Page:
BUSINESS EXCHANGE: A Rising Tide Lifts All Boats
William Reed | 7/30/2014, 3 p.m.
A version of the iconic slogan “A Mind is a Terrible Thing to Waste” is playing out in the court of public opinion and it’s a huge debacle, as a major union severs its ties with the United Negro College Fund (UNCF). Lee Saunders, the president of the American Federation of State, County, and Municipal Employees, or AFSCME, should receive the 2014 “Foot in Mouth” award for a letter he sent informing Michael Lomax, the chairman of the United Negro College Fund, that the union would be ending its partnership with the educational organization in September. The union is angry about a $25 million donation that UNCF accepted from Charles Koch. The billionaire brothers Charles and David Koch have become targets of Democrats and unions, alike.
Saunders’ letter smacks of politics and lacks Black leadership values for our youth to emulate: “Like many supporters of the UNCF, I was deeply troubled by your decision to accept $25 million from David and Charles Koch,” Saunders wrote. Saunders contends that the UNCF chairman “has taken actions deeply hostile to public employees”… and there’s “a profound betrayal of the ideals of the civil rights movement.” The union intends to end its relationship with UNCF in September. Saunders also described the Koch brothers as the “single most prominent funders of efforts to prevent African Americans from voting.”
If ever there was a case of ideological extremism, this is it. Instead of saying, there’s not much we agree on, but helping Black youth graduate from college is one of them. Let’s unite and do some good. However, in his huff, Saunders sacrificed AFSCME grants that have helped nearly a hundred Black students throughout the course of the AFSCME/UNCF program.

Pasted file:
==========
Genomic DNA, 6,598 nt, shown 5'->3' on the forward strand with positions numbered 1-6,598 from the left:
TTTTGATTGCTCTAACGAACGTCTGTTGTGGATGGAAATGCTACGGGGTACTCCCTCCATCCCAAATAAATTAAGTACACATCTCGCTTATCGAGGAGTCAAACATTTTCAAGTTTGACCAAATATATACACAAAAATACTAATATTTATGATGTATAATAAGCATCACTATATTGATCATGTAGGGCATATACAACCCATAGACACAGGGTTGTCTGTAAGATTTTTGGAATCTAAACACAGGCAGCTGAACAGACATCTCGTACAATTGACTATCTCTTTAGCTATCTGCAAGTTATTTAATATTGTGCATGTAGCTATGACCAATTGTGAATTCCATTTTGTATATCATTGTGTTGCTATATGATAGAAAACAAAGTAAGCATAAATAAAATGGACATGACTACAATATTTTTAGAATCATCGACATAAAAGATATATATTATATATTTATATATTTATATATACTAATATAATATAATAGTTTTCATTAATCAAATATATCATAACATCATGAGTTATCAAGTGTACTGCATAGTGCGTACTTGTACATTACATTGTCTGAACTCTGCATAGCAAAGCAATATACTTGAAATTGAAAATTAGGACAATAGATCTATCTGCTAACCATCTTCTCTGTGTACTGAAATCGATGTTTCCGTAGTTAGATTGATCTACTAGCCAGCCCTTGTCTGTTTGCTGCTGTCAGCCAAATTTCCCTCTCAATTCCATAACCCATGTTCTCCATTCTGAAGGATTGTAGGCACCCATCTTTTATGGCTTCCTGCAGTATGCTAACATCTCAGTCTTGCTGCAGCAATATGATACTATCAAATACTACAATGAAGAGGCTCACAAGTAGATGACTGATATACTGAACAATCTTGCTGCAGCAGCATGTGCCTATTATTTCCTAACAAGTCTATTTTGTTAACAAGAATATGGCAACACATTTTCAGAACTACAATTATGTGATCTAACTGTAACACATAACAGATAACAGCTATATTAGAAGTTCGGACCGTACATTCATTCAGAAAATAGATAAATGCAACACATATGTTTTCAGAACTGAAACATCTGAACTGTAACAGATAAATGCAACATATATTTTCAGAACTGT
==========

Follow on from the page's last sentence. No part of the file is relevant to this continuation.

Heads turned when UNCF announced Charles Koch’s no strings attached $25 million donation to historically Black colleges and universities and loan assistance programs. In his nonsensical justification of his taking money away from Black students, Saunders claimed that the Kochs are openly hostile to Black people. “We are doing this as a result of actions taken by the [chairman] of the UNCF that are not only deeply hostile to the rights and dignity of public employees …” Saunders’ letter told Lomax. “I was truly stunned to learn that you attended and spoke at a Koch summit.” Saunders shot hundreds of Black students in the foot because he’s fixated on the premise that “The Koch brothers and the organizations they fund have devoted themselves for more than a decade to attacking the voting rights of African Americans.”
UNCF chairman Michael Lomax, perhaps too pleased with the Kochs’ donation to worry about losing $60,000 from AFSCME, said in a statement: “UNCF has over 100,000 donors with a wide range of views, but all believe in helping young students of color realize their dreams of a college education. For over 70 years we have never had a litmus test and we have asked all Americans to support our cause.”
What Black Americans need is good leadership. AFSCME’s relationship with the UNCF revolved around the AFSCME/UNCF/Harvard LWP Union Scholars Program, in which sophomore- and junior- college students work with AFSCME during the summer and receive scholarship support. That program ends September 1.
It’s time to brand what Saunders has displayed as “feckless leadership.” Amid the plight of Blacks in America, it’s sad when a man in a position to lift up race-specific programs suspends them instead. Similar random accusations represent the history of Blacks and unions. Throughout the past century, unions have been on both sides of the racial divide, sometimes fostering discrimination; other times welcoming minorities.
Saunders is the first African-American president of the 1.6 million-member AFSCME. Saunders holds a Master of Arts degree from Ohio State University. We wish him wisdom to think and act in a leadership capacity that advances Black causes.
Saunders shouldn’t stop AFSCME’s support of UNCF. If he needs a few bucks, he should poll his union partners for some of the $153 million they spend in political contributions.
William Reed is publisher of “Who’s Who in Black Corporate America” and available for projects via BaileyGroup.org.